I’m Dr. Hassan, a Board-Certified Physiatrist and Independent Practice Owner. I help physiatrists start and grow their own profitable practices so they can achieve financial independence and live without limits.
Have you been successful at securing interviews but can’t seem to seal the deal? It’s a common issue. A job interview is an unusual situation, and you probably don’t have a lot of experience in that situation. Many people naturally shine in interviews, while others need to practice honing their skills. Time and effort are all you need to become a master at job interviews. Learn to impress your job interviewer and get the job with these seven tips:
1. Clean your social media presence.
Over 90% of employers check the social media platforms of interviewed candidates. Go through your Facebook, LinkedIn, Instagram, TikTok, Clubhouse, Twitter, and other social media accounts and do a review. Delete anything that might seem unsavory to a potential employer. Beware that recent court rulings give employers the right to ask you to log into social media accounts so they can poke around your account. Setting the security preferences isn’t enough. If you want to get the job, log in for some housekeeping. Get it all out of there.
2. Be prepared for: “Tell me about yourself.”
Have your story ready to go. Avoid talking about your education and job history. Your interviewer can already see that information. Tell your basic story, focusing on the attributes that will make you valuable to their company and keep it interesting in under two minutes. Show that you are a real person rather than just another physiatrist.
3. Be on time.
Being just one minute late for an interview is one minute too many. Being late, you give the impression that you don’t care, don’t have control over your time, and don’t respect others’ time. Any lateness can destroy your opportunity. On the other hand, it looks ridiculous if you show up 85 minutes early. Ten minutes is perfect. Plan for the worst and try to be 15 minutes early. You can always wait down the street until the appropriate time.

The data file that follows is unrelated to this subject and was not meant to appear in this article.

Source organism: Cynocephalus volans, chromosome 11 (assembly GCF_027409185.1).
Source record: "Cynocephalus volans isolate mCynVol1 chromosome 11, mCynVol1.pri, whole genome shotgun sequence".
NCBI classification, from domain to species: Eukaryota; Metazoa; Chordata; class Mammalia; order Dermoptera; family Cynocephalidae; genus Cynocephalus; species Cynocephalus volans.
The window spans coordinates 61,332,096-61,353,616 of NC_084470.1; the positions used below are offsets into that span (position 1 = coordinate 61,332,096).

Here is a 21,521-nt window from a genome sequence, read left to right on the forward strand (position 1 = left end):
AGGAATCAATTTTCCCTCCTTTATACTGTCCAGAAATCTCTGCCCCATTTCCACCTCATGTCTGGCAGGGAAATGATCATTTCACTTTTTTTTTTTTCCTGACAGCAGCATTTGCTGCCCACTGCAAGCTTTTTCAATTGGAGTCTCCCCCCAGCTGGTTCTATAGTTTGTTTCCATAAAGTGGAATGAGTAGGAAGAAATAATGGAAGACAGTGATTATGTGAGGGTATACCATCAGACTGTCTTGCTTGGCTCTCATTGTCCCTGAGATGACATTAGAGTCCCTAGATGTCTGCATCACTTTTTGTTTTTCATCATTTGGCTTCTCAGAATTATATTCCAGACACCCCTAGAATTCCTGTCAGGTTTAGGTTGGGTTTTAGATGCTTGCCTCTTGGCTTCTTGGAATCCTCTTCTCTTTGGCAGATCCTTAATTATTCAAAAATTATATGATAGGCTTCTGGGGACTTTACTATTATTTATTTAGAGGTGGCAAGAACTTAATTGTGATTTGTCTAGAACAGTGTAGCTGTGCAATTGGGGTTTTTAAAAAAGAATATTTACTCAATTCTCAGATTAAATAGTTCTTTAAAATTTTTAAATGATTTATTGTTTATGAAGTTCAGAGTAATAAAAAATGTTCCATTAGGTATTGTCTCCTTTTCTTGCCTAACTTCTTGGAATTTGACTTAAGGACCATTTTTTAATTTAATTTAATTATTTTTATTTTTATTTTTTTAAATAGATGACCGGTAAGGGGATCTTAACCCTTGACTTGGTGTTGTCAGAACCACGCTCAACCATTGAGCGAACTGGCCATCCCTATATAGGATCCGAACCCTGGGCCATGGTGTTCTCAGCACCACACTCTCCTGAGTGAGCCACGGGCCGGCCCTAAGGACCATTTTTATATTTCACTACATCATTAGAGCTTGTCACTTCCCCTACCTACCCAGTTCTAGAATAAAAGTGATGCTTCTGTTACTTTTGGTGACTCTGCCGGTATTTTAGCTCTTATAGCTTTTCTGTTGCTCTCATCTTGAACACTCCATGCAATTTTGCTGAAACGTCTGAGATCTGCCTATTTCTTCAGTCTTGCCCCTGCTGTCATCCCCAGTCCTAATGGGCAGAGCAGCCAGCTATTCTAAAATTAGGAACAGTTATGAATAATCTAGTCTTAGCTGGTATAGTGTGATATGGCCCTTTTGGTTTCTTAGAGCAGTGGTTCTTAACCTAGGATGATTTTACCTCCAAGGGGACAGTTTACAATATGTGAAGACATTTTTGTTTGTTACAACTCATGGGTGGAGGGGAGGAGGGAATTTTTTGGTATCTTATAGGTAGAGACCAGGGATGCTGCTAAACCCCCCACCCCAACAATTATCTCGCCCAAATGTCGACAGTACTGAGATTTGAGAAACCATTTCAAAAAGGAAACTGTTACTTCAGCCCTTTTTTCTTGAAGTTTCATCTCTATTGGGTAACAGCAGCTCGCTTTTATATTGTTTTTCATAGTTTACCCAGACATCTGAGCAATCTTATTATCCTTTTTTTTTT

4. Know your weaknesses.
The second most common question is: “What are your weaknesses?” Avoid cliché answers like, “I try too hard,” or “I care too much.” Give an honest answer and follow up with a solution you’ve implemented: “I can struggle with staying organized, but I’ve developed several habits and systems that greatly increase my organizational skills. For example, I create a to-do list the night before and prioritize my tasks for the day.”
5. Get plenty of practice.
There are many books and websites with the most common interview questions. Practice answering them aloud. Record your answers and listen to them. How do you sound? Are your answers concise and professional? Do any of your responses send the wrong message or raise additional questions? More practice will result in more comfort at interview time—Video-record your practice sessions. After you have your responses down pat, it’s time to work on your body language. Do a little research on effective body language and give it your best shot. Record your practice sessions and review your mannerisms and physicality. Are you presenting yourself as a confident and competent future employee? The perfect verbal responses will fall flat if your body language is incongruent. Some experts believe your body language is the most critical factor.
6. Know the company.
Know the company’s primary goals and mission. You might find out through research that you’d rather work somewhere else. You’re also likely to be asked what you know about the company. Be prepared with a knowledgeable answer.
7. Dress appropriately.
A suit and tie are a safe bet for 97% of the time. Women can’t go wrong with corresponding attire. The key is to look clean, neat, and professional. Ensure that your clothes fit properly. Even the finest clothes can look frumpy if poorly fitted.
Job interviews can be stressful. You need or want the job, and the interview is often the final stage in the process. A lot is riding on that conversation. Job interview skills can be learned by anyone willing to put in the effort. Become an expert at the job interview process and get the job.
If you’re starting your own practice, you will need to know the Five “W”s for your practice plan outline. What are the five “W’s”? Glad you asked. Check out our blog here to find out.
Attention, Physiatrists! Stop leaving money on the table. Sign up for the free video series: How To Build A Profitable Practice in 90 Days or Less: http://www.sixtytosuccess.com
I am Dr. Hassan, board certified person physiatrist and independent practice owner. I have physiatrist start and build their own independent practice so that they can achieve financial independence and live without limits. Once you find that job you need to have your business entity. Go to businessofrehab.com/guide to download the best entity for your independent practice.